Through Cooksey Communications’ work with local governments during the past 25 years, we often hear from their leaders that they wish they had a better road map for messaging and managing the way they approach important issues and referendums in their communities. With the Texas Legislature likely to put revenue caps in place this session, and while our state continues to grow – creating the need for more facilities and infrastructure improvements – referendum elections are going to be an ongoing challenge for cities and local governments across the state.

Fortunately, managing referendums doesn’t have to be as daunting a task as it sounds. In fact, preparation for this world of ongoing referendums can serve as a catalyst for local governments to be better connected with their constituents. How, you may ask? I’m about to share with you the secret sauce for better two-way communications within your community.

If you’ve ever gone into a referendum election and felt “in the dark” about what the results are likely to be, it’s probably safe to say that you’ve not developed a comprehensive survey program in your community. In the world of communications, not having survey data on public opinions or attitudes is referred to as “flying blind.” There is a reason that successful politicians use polling for messaging and as the basis for creating road maps for their campaigns. What’s strange is that most local governments haven’t tapped into this strategic tool.

Surveys can come in many forms (phone, electronic, focus groups, mailed, etc.), but it’s important for them to be scientific in nature (using statistical regression analysis) and not necessarily an online tool like Survey Monkey. In the case of local governments, surveys should be an annual, comprehensive and all-encompassing exercise, gauging performance for routine services provided to constituents, as well as testing support for initiatives that may require voter support in the future.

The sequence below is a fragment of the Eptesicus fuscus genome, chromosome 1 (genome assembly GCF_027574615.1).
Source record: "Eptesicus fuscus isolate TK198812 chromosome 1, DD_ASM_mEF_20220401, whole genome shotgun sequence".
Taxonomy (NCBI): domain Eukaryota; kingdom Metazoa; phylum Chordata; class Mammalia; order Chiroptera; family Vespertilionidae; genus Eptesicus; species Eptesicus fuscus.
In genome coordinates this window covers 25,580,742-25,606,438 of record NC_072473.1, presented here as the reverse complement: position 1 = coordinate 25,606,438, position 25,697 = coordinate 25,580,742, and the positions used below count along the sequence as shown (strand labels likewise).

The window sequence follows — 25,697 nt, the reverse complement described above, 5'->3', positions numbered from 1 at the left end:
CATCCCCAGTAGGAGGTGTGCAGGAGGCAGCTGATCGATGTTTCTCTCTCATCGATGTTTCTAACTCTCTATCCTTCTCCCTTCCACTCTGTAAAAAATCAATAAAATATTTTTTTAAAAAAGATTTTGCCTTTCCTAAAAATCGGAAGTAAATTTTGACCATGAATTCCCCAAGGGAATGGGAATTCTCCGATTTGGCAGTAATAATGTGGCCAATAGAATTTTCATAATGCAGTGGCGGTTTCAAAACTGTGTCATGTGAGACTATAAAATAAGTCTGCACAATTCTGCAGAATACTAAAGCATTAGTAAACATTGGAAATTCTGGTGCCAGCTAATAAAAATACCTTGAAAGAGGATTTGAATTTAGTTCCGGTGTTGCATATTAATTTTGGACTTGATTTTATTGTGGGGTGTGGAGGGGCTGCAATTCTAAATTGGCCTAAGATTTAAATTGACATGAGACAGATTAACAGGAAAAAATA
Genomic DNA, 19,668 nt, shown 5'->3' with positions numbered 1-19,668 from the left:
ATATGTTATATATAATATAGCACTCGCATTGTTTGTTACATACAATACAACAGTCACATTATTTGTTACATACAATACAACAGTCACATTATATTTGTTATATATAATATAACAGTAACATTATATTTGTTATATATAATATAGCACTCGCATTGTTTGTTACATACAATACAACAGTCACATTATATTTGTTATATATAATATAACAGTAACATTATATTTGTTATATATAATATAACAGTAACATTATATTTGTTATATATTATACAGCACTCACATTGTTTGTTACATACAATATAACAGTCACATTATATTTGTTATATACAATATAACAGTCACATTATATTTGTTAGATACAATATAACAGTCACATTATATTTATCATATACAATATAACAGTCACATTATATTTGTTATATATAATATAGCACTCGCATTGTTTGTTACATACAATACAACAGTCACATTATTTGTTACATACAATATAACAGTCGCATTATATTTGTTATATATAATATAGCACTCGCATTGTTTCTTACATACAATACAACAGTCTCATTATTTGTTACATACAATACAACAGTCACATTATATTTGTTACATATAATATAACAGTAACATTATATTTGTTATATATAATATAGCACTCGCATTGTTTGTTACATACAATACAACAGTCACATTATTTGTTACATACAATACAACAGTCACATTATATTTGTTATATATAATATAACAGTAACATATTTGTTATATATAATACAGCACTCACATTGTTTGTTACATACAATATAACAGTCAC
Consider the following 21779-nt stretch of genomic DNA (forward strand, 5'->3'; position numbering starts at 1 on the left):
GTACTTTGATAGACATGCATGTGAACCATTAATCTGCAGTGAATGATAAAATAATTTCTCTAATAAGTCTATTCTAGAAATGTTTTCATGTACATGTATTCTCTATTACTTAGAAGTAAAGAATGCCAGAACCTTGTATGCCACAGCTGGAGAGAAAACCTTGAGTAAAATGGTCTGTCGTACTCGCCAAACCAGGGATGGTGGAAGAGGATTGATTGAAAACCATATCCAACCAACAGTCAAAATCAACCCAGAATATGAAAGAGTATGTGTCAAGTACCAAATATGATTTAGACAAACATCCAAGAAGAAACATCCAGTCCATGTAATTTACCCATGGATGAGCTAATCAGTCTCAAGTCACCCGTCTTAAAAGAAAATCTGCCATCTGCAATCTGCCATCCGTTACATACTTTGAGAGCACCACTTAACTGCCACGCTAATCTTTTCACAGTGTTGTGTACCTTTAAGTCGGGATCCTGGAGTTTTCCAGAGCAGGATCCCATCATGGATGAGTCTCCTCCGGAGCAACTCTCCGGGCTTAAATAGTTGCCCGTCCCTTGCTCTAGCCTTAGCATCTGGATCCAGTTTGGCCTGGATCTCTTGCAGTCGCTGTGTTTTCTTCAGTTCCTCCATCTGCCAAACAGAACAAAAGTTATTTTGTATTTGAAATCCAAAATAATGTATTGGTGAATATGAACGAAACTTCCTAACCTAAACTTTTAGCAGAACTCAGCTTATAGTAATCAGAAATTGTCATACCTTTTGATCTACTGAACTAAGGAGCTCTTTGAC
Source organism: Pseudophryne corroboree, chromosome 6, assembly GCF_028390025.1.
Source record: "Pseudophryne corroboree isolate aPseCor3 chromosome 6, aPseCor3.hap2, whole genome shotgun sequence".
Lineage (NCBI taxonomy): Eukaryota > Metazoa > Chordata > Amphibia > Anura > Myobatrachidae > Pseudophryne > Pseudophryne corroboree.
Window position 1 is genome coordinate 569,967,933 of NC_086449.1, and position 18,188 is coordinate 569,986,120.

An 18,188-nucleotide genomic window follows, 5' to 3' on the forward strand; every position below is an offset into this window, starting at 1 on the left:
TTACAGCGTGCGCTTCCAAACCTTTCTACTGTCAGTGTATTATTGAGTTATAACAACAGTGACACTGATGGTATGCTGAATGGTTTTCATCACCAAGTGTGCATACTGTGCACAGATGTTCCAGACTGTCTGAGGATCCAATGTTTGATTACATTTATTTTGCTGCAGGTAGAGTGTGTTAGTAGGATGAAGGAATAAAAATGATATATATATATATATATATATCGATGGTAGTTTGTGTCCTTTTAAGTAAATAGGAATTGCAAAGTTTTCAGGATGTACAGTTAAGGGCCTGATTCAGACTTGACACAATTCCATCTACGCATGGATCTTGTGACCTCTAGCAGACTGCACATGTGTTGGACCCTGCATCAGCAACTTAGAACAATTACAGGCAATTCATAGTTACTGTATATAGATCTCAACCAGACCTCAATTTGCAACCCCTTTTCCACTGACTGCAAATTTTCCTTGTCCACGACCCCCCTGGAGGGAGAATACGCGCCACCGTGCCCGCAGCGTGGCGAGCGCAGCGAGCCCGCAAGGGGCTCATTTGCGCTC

Two of the most important things a survey can assess, prior to an election (remembering that public funds cannot pay for a survey under Texas law, once an election has been called), are the current likelihood that the referendum will pass and what messages are most likely to resonate with constituents during the informational effort leading up to the election. This is incredibly powerful information, since success almost always depends on timing and an informed electorate, as well as informed leaders.

For example, let’s say a city council is considering whether to include a $50 million recreation center on a referendum ballot, knowing that it may come at the expense of the expansion of a library that families are already enjoying. The library users are showing up to council meetings in large numbers and controlling the council debate, even though they may not represent everyone who would vote in the upcoming election. And, let’s add in an additional scenario where the new recreation center could provide enhanced revenue for the city, through the collection of fees, which over the long run would allow the city to increase the library’s annual budget. Wouldn’t that be important information for library users, as well as recreation center supporters, to know ahead of time? Which then poses the question of how much time it would take to inform them?

Using a survey to test the benefits of the recreation center versus those of an expanded library could provide the council with real clarity on which facility is more important to the whole community at the time, as well as what support each facility would have after constituents have been provided with all the pertinent information over a specific time period.

If you’re a local government leader and would like to enter future referendum elections with real confidence that they will pass, the Cooksey team is here to help. We’ve recently provided survey support to several of the state’s largest cities, and we can help you implement a full-service communications program that will provide clarity on what motivates your community’s residents, what issues are important to them, what messages will work, and when it is the best time to present important issue referendums to them.

Jason Meyer
Executive Vice President and Partner